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12th Five Year Plan – Its implications on Economic Growth and Investor Sentiment

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12th Five year Plan

The first five-year plan (1951-1956) was presented to the Parliament of India by the then first Indian Prime Minister, Jawaharlal Nehru. The Five year Plans play an important role in the Indian Economy. These are a set of plans which are laid down and its proper implementation and execution results in the overall development of the economy. The eleventh five year plan completed in 2012 and hence the new 12th Five year Plan is now on its way. The eleven five year plans pertained to the following time periods:

  • 1st Five year Plan: 1951-1956
  • 2nd Five year Plan: 1956-1961
  • 3rd Five year Plan: 1961-1966
  • 4th Five year Plan: 1969-1974
  • 5th Five year Plan: 1974-1979
  • 6th Five year Plan: 1980-1985
  • 7th Five year Plan: 1985-1990
  • 8th Five year Plan: 1992-1997
  • 9th Five year Plan: 1997-2002
  • 10th Five year Plan: 2002-2007
  • 11th Five year Plan: 2007-2012

12th Five year Plan is all set for the implementation. The document mentions about the tax concerns of the investors and also recommendations to allay investor concerns over tax, which would boost the investments soon. The document is all set for its approval before the National Development Council (NDC). Prime Minister Manmohan Singh is the chairperson of the council.

12th Five year Plan and its Implications

1. Infrastructure

The Planning Commission projected an annual growth of 8.2 percent for the five years till 2016-17 for the Indian economy. The document talks about infrastructure development to a great extent, the document also called for removal of bottlenecks to boost investment in infrastructure. Urgent action needs to be taken, to tackle the constraints in infrastructure projects which are currently under hold. The document also includes the delayed and on-halt infrastructure projects and their need for completion so as to save on the rising costs. There is need to speed up the disbursement of loans for infrastructure development in future, so as to achieve the expected rate of growth.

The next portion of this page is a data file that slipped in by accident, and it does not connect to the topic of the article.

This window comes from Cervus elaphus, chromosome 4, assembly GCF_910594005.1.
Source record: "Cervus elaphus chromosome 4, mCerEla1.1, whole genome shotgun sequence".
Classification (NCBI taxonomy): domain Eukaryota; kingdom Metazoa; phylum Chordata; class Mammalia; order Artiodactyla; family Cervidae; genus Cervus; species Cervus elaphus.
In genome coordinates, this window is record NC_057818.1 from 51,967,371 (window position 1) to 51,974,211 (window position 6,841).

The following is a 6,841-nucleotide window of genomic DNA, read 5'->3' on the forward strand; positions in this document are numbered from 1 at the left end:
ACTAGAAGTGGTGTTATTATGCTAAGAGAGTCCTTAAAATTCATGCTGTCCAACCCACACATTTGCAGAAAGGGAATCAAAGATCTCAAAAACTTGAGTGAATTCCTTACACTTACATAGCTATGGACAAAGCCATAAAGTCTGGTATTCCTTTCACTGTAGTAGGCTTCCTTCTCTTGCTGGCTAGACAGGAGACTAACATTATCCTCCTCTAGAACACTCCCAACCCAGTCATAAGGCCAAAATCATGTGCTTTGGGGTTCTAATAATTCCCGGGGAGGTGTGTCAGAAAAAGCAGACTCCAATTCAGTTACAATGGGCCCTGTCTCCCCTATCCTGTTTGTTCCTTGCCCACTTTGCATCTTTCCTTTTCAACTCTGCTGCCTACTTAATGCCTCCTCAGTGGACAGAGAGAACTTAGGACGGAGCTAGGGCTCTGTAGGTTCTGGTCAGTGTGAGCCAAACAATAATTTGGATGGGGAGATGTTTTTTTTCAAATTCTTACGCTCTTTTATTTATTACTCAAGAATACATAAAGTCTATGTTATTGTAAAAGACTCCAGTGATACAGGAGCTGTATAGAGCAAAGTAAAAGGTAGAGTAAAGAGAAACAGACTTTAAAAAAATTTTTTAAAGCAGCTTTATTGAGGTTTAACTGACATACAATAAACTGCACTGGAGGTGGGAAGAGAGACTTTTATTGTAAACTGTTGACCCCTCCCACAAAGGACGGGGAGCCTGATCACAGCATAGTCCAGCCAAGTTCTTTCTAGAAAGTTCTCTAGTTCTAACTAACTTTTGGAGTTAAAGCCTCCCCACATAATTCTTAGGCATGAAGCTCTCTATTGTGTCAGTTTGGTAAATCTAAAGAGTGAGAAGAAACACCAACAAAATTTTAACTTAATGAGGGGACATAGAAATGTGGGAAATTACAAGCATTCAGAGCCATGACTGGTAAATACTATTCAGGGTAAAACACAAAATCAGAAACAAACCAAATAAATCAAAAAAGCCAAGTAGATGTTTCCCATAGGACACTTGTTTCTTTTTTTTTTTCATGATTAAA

Read more about India’s Major Construction/EPC/Infrastructure Companies.

2. Taxation & Investor Sentiments

The document suggests that some of the reasons which resulted in the downturn in the investor sentiments could be easily rectified with slight change in policies. There is an urgent need to change the perception among investors, regarding the taxation policy to be introduced in the upcoming budget. The false belief among individuals regarding the tax changes, which is seen as anti-investor policy, needs to be rectified as quickly as possible.

To take care of the investor concerns, and help them to get back the same perception about the capital market and GAAR, two expert committees have been appointed by the Finance Ministry. The document mentions about the policy changes for the coming five years and recommends to reverse the deceleration in growth, by reviving investment as quickly as possible. Apart from these the tax related issues need to be dealt with utmost importance, so that the combined action could create better investment climate.

3. Economic Growth

If we take a quick sneak peek at the recent data released about the growth of the economy, we see that the current economic growth was reported at 6.5 percent in 2011–12, which was 8.4 percent in the previous fiscal; and is further expected to fall to the level of 5.7-5.9 percent. This slowdown can only be reversed with proper corrective actions taken, which includes expansion in investment and increase in savings, so as to tackle the problem of inflation and keep inflationary pressures under control.

Having said this, it is documented at last that India’s growth potential for the coming years could be in the range of 8.5-9 percent which could be reached only in a phased manner as the global economy is expected to be weak during the first half of the Plan period.


Thus to conclude we can say, that the slowdown in the global economy has impacted the Indian economy to a great extent. In order to revive the growth it is very important to revive the investor sentiment, so that a strengthening rupee as a currency can be seen in the international market. This would in turn help in the fiscal deficit level. A proper policy change in the infrastructure development front is required, so as to complete the halted and delayed projects.

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Niraj Satnalika

Niraj is an MBA in International Business (Finance). Prior to this he completed B.Tech in Electronics and Instrumentation. He is currently working with Confederation of Indian Industry (CII), Kolkata in capacity of Consultant. Satnalika is actively involved with an NGO and works towards promoting education among the underprivileged.

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